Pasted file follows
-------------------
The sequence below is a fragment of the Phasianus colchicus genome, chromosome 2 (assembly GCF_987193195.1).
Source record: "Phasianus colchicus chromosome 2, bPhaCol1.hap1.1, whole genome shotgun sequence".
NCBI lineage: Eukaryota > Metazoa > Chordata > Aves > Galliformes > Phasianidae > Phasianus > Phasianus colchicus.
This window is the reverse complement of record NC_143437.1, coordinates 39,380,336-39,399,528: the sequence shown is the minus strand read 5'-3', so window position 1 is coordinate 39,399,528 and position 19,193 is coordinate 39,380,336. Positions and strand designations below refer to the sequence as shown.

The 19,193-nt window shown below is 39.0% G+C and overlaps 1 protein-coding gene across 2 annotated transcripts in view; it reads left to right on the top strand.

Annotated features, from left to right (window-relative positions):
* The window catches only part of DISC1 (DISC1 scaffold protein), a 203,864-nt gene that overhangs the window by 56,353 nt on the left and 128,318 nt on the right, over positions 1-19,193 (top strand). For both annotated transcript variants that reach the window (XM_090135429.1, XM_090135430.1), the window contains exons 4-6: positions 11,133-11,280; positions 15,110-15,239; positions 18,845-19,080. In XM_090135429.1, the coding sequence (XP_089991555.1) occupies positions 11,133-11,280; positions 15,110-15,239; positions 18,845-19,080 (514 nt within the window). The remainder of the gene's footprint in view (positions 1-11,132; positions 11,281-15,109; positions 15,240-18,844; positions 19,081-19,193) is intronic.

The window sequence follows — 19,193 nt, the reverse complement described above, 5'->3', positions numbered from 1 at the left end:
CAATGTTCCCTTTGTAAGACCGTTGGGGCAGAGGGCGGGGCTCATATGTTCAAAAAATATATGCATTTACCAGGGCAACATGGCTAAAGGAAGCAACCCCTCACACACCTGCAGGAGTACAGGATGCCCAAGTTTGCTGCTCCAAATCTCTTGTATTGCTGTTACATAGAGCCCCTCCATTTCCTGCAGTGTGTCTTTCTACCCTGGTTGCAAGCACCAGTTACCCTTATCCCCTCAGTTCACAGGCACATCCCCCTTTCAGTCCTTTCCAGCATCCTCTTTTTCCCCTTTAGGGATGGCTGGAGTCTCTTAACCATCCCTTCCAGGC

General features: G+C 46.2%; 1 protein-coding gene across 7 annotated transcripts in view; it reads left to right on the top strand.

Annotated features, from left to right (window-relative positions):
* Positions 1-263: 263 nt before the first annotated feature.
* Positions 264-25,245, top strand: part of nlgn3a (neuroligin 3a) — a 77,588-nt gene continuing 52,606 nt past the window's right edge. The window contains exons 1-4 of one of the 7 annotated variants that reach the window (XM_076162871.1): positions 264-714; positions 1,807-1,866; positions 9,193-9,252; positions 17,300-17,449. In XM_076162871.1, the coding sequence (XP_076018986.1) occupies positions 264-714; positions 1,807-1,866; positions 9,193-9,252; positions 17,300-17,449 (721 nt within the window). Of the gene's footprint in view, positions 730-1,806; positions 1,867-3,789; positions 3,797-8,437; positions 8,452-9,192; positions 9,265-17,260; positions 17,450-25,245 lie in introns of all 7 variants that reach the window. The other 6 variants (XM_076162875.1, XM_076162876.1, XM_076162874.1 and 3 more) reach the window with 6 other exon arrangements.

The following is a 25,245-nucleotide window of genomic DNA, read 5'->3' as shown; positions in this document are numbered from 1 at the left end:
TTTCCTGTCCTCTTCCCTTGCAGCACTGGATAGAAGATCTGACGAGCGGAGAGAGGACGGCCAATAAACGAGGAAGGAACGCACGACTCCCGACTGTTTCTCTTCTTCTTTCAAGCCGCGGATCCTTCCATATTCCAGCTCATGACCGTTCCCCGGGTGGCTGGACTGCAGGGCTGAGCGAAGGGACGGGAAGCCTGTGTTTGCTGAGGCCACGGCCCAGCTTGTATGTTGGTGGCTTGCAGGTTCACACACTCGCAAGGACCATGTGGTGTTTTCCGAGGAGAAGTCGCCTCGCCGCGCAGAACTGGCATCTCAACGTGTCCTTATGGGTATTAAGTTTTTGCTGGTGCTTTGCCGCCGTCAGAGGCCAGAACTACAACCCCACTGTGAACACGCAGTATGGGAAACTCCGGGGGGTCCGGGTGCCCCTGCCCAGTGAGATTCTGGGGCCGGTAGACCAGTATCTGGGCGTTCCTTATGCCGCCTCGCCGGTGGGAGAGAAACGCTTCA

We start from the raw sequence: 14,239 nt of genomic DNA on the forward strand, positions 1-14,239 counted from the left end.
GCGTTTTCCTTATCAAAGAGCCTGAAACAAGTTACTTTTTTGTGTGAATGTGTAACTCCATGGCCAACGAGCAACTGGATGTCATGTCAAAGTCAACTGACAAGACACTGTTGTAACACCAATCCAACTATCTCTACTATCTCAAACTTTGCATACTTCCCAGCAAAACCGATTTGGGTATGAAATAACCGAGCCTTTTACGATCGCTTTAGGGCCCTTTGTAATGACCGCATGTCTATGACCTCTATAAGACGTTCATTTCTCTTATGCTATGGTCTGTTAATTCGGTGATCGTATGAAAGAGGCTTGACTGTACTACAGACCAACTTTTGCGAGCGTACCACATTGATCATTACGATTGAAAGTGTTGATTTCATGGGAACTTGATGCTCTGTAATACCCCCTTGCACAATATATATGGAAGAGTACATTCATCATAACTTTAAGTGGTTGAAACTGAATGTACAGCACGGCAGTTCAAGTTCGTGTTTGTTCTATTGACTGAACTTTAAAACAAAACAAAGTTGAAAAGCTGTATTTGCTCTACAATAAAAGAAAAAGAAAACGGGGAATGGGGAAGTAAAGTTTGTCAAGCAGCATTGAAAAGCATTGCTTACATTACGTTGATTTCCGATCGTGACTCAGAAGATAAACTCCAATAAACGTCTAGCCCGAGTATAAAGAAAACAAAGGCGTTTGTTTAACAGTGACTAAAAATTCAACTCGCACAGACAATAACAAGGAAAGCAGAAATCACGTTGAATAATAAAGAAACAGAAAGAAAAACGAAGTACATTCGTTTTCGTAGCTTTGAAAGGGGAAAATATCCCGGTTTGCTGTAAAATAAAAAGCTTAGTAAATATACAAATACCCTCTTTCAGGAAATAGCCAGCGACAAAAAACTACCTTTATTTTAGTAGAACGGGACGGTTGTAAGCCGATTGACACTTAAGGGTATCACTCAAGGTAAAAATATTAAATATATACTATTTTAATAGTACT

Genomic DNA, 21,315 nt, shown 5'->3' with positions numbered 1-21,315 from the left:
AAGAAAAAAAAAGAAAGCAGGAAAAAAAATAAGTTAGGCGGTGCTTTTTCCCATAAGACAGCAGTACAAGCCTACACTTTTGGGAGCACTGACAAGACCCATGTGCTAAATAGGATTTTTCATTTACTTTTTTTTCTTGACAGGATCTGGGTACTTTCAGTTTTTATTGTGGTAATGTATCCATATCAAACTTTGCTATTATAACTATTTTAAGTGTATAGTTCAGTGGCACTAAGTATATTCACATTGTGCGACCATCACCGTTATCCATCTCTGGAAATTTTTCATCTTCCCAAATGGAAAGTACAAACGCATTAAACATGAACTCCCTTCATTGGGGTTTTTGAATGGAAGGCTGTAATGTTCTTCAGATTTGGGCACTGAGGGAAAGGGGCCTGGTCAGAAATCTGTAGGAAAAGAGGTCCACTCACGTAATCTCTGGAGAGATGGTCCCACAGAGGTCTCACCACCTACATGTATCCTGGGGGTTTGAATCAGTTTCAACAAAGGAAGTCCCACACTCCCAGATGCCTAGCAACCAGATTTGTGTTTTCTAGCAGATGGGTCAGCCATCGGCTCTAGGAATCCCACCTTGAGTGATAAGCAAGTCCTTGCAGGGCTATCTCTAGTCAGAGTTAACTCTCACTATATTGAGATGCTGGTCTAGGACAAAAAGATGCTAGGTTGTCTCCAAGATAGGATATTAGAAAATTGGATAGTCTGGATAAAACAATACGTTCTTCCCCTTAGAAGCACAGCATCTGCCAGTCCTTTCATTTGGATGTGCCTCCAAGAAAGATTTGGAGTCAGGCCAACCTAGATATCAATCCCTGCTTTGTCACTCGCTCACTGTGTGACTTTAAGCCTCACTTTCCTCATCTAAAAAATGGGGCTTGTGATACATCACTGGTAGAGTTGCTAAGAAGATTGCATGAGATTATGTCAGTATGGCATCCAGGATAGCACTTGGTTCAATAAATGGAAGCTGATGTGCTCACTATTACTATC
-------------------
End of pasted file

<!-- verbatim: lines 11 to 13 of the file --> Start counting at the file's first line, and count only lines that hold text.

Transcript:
Annotated features, from left to right (window-relative positions):
* Positions 1-263: 263 nt before the first annotated feature.
* Positions 264-25,245, top strand: part of nlgn3a (neuroligin 3a) — a 77,588-nt gene continuing 52,606 nt past the window's right edge. The window contains exons 1-4 of one of the 7 annotated variants that reach the window (XM_076162871.1): positions 264-714; positions 1,807-1,866; positions 9,193-9,252; positions 17,300-17,449. In XM_076162871.1, the coding sequence (XP_076018986.1) occupies positions 264-714; positions 1,807-1,866; positions 9,193-9,252; positions 17,300-17,449 (721 nt within the window). Of the gene's footprint in view, positions 730-1,806; positions 1,867-3,789; positions 3,797-8,437; positions 8,452-9,192; positions 9,265-17,260; positions 17,450-25,245 lie in introns of all 7 variants that reach the window. The other 6 variants (XM_076162875.1, XM_076162876.1, XM_076162874.1 and 3 more) reach the window with 6 other exon arrangements.